There’s a lot of public conversation right now in the paleo-world about the nature of doing science and what good science ought to look like. As journals like Nature and Plos One begin to encourage/require transparency of data and analyses, to say nothing of grant agencies requiring data management plans, the move seems to be met with general enthusiasm and agreement that the science done will be better for these data requirements. (While discussions have generally focused on genomics, the questions seem to be floating broadly within the paleo-ether.)
Interestingly, there seems to be a sense that this transparency in data is new for paleoanthropology and is revolutionary within the history of its science.
In reading through discussions of this “new” trend in paleo, I was reminded of the true longevity of this call for transparency in data and in analysis. In 1925, when Dr. Raymond Dart published his interpretations of the Taung Child fossil, there were many reasons (the Piltdown fossil, Java Man, particular and specific notions of the nature of human evolution) that fed into the academic establishment dismissing the fossil as a hominin ancestor.
However, I want to highlight an oft-overlooked reason. Many, like Sir Arthur Keith, simply thought Dart was doing sloppy science and were frustrated by the lack of available information. Everyone wanted more details. What we might call, today, transparency in data.
Upon publication of the fossil, Sir Arthur Keith, Sir Arthur Smith Woodward, and Dr. W.L.H. Duckworth, expressed cautious interest in the fossil as a material object, without lending support to Dart’s interpretation of the fossil. Even Professor Elliot Grafton Smith, Dart’s mentor and champion of sorts expressed cautious curiosity.
They wanted measurements, casts, and information simply not provided in the original Nature article. As such, the university-based scientific establishment saw the fossil as nothing more than a curiosity and an interesting example of a fossil ape or anthropoid. The only visual frame of reference others had for making sense of the fossil were the small photographs Dart included in his Nature publication. What they wanted measurements, casts, and detailed comparisons. What they got was Dart’s florid prose:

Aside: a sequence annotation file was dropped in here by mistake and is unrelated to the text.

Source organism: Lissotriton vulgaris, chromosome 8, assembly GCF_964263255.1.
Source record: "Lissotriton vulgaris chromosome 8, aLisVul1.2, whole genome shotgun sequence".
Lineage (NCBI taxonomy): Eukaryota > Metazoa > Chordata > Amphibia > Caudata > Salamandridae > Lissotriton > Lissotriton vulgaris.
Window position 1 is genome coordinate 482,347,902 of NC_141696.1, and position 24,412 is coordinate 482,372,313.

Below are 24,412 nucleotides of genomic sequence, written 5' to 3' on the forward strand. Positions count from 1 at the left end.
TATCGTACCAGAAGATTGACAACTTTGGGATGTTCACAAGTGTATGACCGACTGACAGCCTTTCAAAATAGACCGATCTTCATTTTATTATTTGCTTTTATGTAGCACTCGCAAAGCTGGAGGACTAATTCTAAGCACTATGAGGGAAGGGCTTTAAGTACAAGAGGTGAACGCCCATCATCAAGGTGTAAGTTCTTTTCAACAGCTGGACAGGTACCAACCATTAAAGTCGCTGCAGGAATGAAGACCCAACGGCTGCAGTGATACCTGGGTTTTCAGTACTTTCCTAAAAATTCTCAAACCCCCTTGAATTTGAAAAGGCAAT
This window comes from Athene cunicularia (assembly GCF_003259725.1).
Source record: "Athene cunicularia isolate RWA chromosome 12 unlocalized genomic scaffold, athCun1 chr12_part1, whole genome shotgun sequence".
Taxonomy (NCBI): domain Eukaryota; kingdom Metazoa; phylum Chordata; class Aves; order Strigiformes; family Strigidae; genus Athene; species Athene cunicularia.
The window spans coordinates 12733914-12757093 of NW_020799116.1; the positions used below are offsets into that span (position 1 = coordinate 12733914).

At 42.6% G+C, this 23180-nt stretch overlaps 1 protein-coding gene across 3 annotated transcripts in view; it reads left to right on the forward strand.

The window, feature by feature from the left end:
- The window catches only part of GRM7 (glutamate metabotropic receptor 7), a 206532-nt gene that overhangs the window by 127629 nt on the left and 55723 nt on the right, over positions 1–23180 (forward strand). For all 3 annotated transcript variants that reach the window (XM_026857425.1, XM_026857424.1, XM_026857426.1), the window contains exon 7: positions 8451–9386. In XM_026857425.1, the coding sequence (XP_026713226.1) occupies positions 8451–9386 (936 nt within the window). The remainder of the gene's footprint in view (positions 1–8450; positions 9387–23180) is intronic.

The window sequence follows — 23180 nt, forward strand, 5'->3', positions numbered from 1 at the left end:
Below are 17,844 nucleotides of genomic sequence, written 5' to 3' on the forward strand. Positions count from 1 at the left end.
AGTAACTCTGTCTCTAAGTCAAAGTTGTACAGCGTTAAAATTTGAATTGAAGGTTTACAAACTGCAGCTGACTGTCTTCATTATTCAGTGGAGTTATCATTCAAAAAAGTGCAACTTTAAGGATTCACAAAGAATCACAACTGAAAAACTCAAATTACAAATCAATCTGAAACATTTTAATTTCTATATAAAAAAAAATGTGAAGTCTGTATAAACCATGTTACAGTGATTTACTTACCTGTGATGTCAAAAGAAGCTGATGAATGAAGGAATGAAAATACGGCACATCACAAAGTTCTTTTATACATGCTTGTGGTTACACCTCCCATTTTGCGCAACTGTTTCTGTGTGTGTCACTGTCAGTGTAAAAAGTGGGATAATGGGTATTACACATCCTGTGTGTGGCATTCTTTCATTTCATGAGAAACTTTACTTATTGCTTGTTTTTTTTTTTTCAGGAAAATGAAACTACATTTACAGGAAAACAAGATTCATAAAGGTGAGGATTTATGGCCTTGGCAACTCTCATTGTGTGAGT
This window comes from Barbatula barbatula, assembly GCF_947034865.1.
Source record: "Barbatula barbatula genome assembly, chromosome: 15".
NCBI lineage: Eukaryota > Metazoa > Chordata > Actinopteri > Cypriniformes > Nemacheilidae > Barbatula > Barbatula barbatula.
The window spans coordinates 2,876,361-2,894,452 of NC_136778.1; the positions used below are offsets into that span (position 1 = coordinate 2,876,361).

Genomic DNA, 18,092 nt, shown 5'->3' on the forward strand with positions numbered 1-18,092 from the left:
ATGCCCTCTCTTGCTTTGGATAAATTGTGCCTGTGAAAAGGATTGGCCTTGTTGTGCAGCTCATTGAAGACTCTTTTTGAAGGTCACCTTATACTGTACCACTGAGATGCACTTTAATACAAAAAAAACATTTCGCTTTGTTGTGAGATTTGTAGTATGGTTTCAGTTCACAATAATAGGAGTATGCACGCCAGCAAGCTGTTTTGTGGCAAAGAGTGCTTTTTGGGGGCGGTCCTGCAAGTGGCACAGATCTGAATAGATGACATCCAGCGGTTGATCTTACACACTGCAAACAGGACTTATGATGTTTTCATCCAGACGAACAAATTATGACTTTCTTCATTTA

We must therefore conclude that it was only the enhanced cerebral powers possessed by this group which made their existence possible in this untoward environment [South African paleoenvironment]…For the production of man, a different apprenticeship was needed to sharpen the wits and quicken the higher manifestations intellect [Dart 1925.]
Dart’s narrative enthusiasm was quickly cut by Sir Arthur Keith in the following week’s publication of Nature.
No doubt when Prof. Dart publishes his full monograph of his discovery, he will settle many points which are now left open…When Prof. Dart produces his evidence in full he may convert those who, like myself, doubt the advisability of creating a new family for the reception of this form… On the evidence now produced one is include to place Australopithecus in the same group or sub-family as the chimpanzee and gorilla [Keith 1925a.]
The snipping continued into sequent letters to the editor. Indeed, one of the best quips Nature has published could well be Keith’s subsequent scathing observation (after being made to view the fossil with the unwashed massed of humanity in the Wembley Exhibition):
In a large diagram, placed in the show-case at Wembley, Prof. Dart gives his final conception of the place occupied by the Taungs ape in the scale of man’s evolution. He makes it the foundation stone of the human family tree. From the “African Ape Ancestors, typified by the Taungs Infant,” Pithecanthropus, Piltdown man, Rhodesian man, and African races radiate off. A genealogist would make the identical mistake were he to claim a modern Sussex peasant as the ancestor of William the Conqueror [Keith 1925b.]
Zing! On so many levels.
While discussions of data and transparency are useful – indeed, important! – within the communities of science, these calls for more or better information are hardly revolutionary.
Dart, Raymond. “Australopithecus Africanus: The Man-Ape of South Africa.” Nature 115, no. 2884 (1925): 195–199. doi:10.1038/115195a0.
Keith, Arthur. “Letter to Editor.” Nature 115, no. 2885 (1925): 199-200.
Keith, Arthur. “Letter to Editor.” Nature 116 no. 2890 (1925): 462–463.